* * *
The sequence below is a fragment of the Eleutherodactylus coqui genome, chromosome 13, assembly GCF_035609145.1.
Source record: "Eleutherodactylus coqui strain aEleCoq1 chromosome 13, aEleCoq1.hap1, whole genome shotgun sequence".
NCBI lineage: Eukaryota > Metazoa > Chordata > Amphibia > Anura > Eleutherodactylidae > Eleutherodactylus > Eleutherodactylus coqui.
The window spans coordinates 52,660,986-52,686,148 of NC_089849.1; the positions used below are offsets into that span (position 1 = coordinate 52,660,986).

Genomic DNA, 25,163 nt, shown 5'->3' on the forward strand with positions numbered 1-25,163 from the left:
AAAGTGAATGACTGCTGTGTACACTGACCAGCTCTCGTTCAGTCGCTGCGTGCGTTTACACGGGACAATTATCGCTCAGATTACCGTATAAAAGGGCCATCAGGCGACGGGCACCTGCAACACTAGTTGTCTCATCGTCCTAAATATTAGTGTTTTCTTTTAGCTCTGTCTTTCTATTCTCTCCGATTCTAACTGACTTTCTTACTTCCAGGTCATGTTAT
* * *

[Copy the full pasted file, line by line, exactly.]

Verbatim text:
The sequence below is a fragment of the Eleutherodactylus coqui genome, chromosome 13, assembly GCF_035609145.1.
Source record: "Eleutherodactylus coqui strain aEleCoq1 chromosome 13, aEleCoq1.hap1, whole genome shotgun sequence".
NCBI lineage: Eukaryota > Metazoa > Chordata > Amphibia > Anura > Eleutherodactylidae > Eleutherodactylus > Eleutherodactylus coqui.
The window spans coordinates 52,660,986-52,686,148 of NC_089849.1; the positions used below are offsets into that span (position 1 = coordinate 52,660,986).

Genomic DNA, 25,163 nt, shown 5'->3' on the forward strand with positions numbered 1-25,163 from the left:
AAAGTGAATGACTGCTGTGTACACTGACCAGCTCTCGTTCAGTCGCTGCGTGCGTTTACACGGGACAATTATCGCTCAGATTACCGTATAAAAGGGCCATCAGGCGACGGGCACCTGCAACACTAGTTGTCTCATCGTCCTAAATATTAGTGTTTTCTTTTAGCTCTGTCTTTCTATTCTCTCCGATTCTAACTGACTTTCTTACTTCCAGGTCATGTTAT